One of the best things about living in the Holy Land is that when I want to get away for a few days, I can go to beautiful biblical places like the Sea of Galilee — and that is exactly what I did last week. After weeks of lockdown and balancing kids at home with work, we decided that it was time for a break. We spent two glorious days on the Galilee, and I came back feeling rested and ready to work with renewed strength and clarity.
This year has been especially fulfilling for me, even if more demanding. Because of the pandemic, The Fellowship was faced with greater needs, in Israel and the former Soviet Union, then ever before. In addition to increasing aid to the population that already receives our assistance, the Israeli government asked The Fellowship to help distribute government aid during this challenging time. It is an honor to be entrusted with this work because of our proven track record in distributing aid effectively, and we rose to the challenge.
I’m tremendously thankful that we can alleviate suffering during this difficult time. It is a great blessing to be in a position to help those in need. Together with our dedicated staff, I worked day and night in order to get food, medicine, and basic essentials to the elderly and poor – and it was truly a labor of love. Yet, all of those hours inevitably took their toll.
Listening for God’s Voice
This is why I was so grateful for the chance to recharge my batteries and rest. And as I relaxed, looking out at the Sea of Galilee, I realized that I was receiving so much more than physical rest. It was an opportunity to go inward and recharge my soul.
In Hebrew, the word midbar means “desert,” a place that epitomizes separation from the outside world and its distractions. It is nearly identical to the Hebrew word midaber, which means, “speak.” According to Jewish tradition, this similarity shows the connection between the two words. When we are in a desert, when we are removed from the noise and demands of regular life, we can hear God speak. We are able to hear that “gentle whisper” (1 Kings 19:12) that guides us, encourages us, and inspires us.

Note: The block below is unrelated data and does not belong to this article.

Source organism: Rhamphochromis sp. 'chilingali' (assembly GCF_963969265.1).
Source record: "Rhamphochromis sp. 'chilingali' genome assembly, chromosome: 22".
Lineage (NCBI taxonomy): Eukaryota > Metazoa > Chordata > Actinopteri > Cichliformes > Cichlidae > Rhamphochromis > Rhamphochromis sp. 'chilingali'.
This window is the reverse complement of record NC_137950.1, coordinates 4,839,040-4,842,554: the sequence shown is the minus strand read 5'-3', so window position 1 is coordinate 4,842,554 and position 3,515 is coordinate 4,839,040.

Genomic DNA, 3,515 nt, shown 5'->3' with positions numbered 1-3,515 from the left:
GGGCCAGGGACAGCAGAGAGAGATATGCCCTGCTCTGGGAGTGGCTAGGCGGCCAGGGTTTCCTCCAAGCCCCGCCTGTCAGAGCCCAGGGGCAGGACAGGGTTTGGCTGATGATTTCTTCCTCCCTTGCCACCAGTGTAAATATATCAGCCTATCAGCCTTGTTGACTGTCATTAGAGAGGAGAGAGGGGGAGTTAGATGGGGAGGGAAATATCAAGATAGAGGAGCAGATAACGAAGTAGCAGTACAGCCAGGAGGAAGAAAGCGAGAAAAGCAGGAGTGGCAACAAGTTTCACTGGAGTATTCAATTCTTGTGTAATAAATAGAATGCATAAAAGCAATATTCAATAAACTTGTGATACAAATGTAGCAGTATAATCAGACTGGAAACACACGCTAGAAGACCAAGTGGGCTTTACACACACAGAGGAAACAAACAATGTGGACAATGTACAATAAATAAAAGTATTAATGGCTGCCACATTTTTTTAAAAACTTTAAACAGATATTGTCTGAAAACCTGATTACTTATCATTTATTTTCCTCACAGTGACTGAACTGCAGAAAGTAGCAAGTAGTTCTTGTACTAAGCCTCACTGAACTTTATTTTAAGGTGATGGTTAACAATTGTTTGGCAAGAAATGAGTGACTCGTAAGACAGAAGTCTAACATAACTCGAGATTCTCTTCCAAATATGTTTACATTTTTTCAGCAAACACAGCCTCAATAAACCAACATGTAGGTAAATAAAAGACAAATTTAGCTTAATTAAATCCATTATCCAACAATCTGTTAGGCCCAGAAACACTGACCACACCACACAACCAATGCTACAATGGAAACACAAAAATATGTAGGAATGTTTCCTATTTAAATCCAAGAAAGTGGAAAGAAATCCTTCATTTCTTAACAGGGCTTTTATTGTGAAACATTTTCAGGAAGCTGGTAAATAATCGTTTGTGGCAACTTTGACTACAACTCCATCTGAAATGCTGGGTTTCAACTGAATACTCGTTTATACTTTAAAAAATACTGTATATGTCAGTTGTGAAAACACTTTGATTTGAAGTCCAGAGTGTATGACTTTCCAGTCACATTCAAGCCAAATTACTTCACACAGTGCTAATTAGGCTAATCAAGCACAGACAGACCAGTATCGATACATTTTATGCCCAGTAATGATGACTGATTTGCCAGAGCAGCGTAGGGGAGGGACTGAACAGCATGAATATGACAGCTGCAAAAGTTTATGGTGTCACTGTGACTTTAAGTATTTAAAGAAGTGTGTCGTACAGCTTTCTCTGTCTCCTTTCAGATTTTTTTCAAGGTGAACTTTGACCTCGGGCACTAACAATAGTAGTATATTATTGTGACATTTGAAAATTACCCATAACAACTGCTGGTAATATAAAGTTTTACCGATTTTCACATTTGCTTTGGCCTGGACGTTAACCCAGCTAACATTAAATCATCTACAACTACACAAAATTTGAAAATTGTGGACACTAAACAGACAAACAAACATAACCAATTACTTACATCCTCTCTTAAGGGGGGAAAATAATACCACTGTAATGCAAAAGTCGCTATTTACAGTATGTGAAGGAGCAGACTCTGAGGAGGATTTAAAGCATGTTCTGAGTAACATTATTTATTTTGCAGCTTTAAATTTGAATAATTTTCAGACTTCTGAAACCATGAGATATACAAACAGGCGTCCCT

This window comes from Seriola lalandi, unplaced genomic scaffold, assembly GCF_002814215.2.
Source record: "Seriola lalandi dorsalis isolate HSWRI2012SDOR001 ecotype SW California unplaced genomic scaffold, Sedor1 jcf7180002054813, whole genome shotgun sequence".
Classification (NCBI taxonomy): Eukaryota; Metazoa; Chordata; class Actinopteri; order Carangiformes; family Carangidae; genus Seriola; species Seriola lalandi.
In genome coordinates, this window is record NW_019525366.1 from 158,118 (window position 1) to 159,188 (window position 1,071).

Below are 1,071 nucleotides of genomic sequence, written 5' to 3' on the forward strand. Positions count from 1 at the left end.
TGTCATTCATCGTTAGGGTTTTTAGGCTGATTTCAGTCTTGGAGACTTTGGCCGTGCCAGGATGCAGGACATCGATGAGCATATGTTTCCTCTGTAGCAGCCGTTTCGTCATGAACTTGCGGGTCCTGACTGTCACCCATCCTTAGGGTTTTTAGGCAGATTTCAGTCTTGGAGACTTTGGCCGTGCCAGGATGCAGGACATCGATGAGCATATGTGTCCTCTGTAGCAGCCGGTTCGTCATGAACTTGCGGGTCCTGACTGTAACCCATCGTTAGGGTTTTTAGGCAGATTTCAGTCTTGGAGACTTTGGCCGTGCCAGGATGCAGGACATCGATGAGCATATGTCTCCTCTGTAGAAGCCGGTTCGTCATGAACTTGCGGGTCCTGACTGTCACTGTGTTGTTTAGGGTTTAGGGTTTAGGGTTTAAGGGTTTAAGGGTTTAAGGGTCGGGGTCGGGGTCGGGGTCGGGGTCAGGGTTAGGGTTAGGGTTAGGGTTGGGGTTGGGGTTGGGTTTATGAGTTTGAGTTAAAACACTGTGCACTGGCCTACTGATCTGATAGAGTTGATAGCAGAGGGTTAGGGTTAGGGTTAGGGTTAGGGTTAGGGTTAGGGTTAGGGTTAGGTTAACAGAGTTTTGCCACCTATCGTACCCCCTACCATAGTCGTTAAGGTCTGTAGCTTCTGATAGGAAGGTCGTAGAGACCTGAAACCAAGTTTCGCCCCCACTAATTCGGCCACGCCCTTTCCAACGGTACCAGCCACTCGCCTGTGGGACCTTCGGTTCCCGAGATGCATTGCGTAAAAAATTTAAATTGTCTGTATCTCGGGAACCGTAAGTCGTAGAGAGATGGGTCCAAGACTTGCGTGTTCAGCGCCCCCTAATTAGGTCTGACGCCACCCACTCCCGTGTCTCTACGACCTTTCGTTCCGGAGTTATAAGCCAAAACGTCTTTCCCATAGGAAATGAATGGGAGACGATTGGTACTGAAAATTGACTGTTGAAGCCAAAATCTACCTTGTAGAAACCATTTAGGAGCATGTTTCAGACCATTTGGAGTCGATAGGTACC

During those two days, I did things that filled my soul and deepened my connection to God. I sang songs and did art projects, and while I am not particularly good at either of those things I thoroughly enjoyed them. I also spent a lot of time praying, pouring out my heart to God, and listening for His “gentle whisper.”
A Message to People of Faith
When our trip ended, I realized that with all of the love and gratitude in my heart I no longer had room for any negativity. I had left behind a world fraught with confusion, anger, and pain, resulting from the pandemic, the economic crisis, and political uncertainty. Now, as I re-entered that world, I felt far better prepared to handle it. The Galilee had reminded me that when I fill myself with God – with faith, love, and hope – there is no room for anger, worry, or despair.
My friends, I am sharing this message with you because when God laid it on my heart I felt that this message was meant for all people of faith right now. All of us have been affected by the events and circumstances of the past year. All of us have been exhausted by the world at one point or another – physically, spiritually, or both. I want to remind us all that God wants us to tend to our inner world even if that means disconnecting from the outer world for a short while. There is no need to travel; all it takes is some time to rest and a quiet place to hear God speak.
In a time when the world can seem chaotic and frightening, I hope that you can find a way to turn inward and receive God’s perfect peace. He is always with us and I pray that we can always feel His presence.
With blessings from the Holy Land,
Tags: Coronavirus Faith Sea of Galilee